Tuesday, August 27, 2013
This is a new one for the Op-Ed section of the New York Times.
The story is told by an Egyptian reporter recalling the past 20 years
of threats against him by those he criticizes, and how the threats have
evolved from jail time during Mubaraks years, into death threats from
the Muslim Brotherhood, in more recent history. This was a really
interesting story you can check out here Thanks the the wonderful
art direction of Matt Dorfman!
Monday, August 19, 2013
This is a new one I've been working on for a little while in my free time. It's about all of the things to do on a summer night. look closely, there are a lot of things going on. This one started with inspiration I got from the original book cover to the novel Lord of the Flies from 1954, the original cover was done by the print maker Anthony Gross. I loved the restraint and simplicity of his line. I had a notion I wanted to create a drawing about summer nights done only in white line. I started with just pencil and paper, created a sprawling composition. The pencil was originally going to be just the sketch, but I liked the looseness, so I scanned it, inverted the line work, and then bit by bit, the pieces I wanted to clarify more or accentuate, I started to redraw in ink or paint. From that point on the piece became an improvisation of mixed media, deviating quite a bit from my original plan. This is where it ended up. The mediums I used include graphite, ink, gauche, and digital (the digital is mostly the collaging, but also includes a couple gradations, and some flat color.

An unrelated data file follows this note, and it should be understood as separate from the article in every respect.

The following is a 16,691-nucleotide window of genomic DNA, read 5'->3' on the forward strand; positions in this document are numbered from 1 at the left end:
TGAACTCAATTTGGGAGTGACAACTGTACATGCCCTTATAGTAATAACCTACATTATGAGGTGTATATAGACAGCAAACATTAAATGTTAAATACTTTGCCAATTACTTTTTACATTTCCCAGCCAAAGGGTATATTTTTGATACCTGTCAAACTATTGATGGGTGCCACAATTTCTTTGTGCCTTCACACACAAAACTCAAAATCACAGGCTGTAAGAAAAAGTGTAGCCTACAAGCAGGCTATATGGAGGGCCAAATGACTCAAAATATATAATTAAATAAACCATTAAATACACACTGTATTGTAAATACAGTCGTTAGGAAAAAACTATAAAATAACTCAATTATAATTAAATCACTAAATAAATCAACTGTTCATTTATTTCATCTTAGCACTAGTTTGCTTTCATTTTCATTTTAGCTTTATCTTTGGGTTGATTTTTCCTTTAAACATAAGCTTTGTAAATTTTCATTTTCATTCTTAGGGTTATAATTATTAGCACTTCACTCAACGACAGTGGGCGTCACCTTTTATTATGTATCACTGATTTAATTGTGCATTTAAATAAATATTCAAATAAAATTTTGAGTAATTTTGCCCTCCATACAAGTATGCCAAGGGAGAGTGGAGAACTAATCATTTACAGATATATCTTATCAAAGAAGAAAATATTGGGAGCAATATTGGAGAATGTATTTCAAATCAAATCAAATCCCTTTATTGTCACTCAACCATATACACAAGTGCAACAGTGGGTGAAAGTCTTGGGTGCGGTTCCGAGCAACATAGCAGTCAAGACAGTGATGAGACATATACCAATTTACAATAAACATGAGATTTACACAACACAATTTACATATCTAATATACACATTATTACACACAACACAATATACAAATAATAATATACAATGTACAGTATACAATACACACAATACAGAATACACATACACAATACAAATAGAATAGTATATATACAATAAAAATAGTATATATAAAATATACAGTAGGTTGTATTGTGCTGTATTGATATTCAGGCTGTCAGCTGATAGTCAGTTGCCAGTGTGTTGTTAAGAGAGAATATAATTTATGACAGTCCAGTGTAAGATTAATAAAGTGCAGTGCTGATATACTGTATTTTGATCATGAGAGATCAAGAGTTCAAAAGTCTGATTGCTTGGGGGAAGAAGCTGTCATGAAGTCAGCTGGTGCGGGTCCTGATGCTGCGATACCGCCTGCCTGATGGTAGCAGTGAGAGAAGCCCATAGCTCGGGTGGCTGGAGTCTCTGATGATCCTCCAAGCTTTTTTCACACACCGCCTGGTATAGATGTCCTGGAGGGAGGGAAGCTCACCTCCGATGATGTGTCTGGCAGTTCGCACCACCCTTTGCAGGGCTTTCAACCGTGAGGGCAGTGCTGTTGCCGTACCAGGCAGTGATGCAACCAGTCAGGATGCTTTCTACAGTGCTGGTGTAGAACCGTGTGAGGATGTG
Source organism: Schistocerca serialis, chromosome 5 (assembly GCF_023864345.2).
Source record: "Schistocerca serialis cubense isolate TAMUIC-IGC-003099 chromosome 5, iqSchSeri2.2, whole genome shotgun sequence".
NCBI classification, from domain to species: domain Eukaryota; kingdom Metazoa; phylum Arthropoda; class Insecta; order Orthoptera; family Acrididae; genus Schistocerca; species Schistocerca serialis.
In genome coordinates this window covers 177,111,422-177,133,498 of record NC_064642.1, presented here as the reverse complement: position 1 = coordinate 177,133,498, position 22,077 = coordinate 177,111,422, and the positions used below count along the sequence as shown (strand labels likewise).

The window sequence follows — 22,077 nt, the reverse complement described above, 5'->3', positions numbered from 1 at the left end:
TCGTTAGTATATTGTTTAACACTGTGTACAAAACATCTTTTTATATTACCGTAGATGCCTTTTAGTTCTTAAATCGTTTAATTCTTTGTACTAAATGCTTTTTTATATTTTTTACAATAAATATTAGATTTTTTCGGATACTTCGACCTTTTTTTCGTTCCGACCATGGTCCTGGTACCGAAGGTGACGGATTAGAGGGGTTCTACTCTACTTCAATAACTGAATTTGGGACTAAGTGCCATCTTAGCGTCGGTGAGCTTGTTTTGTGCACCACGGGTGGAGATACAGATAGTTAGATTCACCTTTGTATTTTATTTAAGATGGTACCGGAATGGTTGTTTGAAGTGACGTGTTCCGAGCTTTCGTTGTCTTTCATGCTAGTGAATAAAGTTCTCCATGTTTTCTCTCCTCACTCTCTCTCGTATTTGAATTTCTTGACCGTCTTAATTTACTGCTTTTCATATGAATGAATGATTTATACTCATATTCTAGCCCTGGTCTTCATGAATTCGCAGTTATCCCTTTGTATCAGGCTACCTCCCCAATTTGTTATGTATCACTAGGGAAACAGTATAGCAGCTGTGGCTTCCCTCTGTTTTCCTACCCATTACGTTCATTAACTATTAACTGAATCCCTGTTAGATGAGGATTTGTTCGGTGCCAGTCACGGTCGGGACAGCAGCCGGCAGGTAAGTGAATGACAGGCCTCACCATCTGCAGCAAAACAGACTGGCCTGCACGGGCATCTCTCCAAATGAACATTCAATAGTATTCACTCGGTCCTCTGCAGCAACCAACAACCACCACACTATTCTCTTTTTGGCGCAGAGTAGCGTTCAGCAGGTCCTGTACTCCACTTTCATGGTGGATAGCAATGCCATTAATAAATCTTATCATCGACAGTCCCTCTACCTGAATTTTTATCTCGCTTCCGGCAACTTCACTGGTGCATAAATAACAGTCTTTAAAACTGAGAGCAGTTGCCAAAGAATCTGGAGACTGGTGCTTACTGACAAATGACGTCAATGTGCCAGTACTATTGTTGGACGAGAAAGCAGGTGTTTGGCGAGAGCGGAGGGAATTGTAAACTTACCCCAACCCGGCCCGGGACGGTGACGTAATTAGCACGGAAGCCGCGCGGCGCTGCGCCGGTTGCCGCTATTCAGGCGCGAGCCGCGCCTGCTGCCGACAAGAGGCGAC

Take a closer look at the detail Here
This is Anthony Gross's amazing cover for the original Lord of the Flies:
Monday, August 12, 2013
I had the good fortune of being asked to illustrate a portrait of Buddha for Hohefuft- magazine, a German philosophy magazine. The story was about the point in his life where he decided against the extremes of ascetic life, and achieved enlightenment while his companions abandoned him. For references I had fun looking up starving pictures of Buddha, I discovered a whole category of sculpture dedicated to the subject of the starving Buddha, which I thought were amazing:
These are what I based the portrait on. Once I did my sketch and got it approved, I went to final, shown above. They were happy with the final, but once the editor had time to think about it, the creative team decided to go with the original pencil sketch, I had never had that happen before. They really liked the loose quality, and thought it reflected the idea of the article better than it's more slick final version. Check out both up top^ . Here are some more of the sketches as well:
The article ended up printing beautifully, and sort of made me wish I could use a sketch like this as a final more often, I like that the art director was into the unrefined loose quality in the end. Check it out here: